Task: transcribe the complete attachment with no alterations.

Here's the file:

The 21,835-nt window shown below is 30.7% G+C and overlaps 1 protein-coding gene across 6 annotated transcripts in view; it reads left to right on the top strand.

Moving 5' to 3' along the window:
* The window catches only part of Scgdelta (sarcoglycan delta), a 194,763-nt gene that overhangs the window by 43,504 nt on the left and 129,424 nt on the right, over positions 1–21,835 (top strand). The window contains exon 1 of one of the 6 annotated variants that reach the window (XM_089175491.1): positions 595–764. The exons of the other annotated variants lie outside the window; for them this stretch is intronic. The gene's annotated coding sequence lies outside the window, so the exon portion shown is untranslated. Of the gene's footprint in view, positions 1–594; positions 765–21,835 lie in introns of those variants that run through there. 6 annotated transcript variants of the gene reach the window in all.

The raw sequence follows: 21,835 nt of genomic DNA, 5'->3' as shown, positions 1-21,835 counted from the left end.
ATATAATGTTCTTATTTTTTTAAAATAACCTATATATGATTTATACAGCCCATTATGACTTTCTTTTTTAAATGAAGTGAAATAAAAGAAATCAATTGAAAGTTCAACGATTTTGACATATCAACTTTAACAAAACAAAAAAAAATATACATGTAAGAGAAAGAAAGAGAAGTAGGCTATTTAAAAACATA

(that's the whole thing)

The 21,835-nt window shown below is 30.7% G+C and overlaps 1 protein-coding gene across 6 annotated transcripts in view; it reads left to right on the top strand.

Moving 5' to 3' along the window:
* The window catches only part of Scgdelta (sarcoglycan delta), a 194,763-nt gene that overhangs the window by 43,504 nt on the left and 129,424 nt on the right, over positions 1–21,835 (top strand). The window contains exon 1 of one of the 6 annotated variants that reach the window (XM_089175491.1): positions 595–764. The exons of the other annotated variants lie outside the window; for them this stretch is intronic. The gene's annotated coding sequence lies outside the window, so the exon portion shown is untranslated. Of the gene's footprint in view, positions 1–594; positions 765–21,835 lie in introns of those variants that run through there. 6 annotated transcript variants of the gene reach the window in all.

The raw sequence follows: 21,835 nt of genomic DNA, 5'->3' as shown, positions 1-21,835 counted from the left end.
ATATAATGTTCTTATTTTTTTAAAATAACCTATATATGATTTATACAGCCCATTATGACTTTCTTTTTTAAATGAAGTGAAATAAAAGAAATCAATTGAAAGTTCAACGATTTTGACATATCAACTTTAACAAAACAAAAAAAAATATACATGTAAGAGAAAGAAAGAGAAGTAGGCTATTTAAAAACATA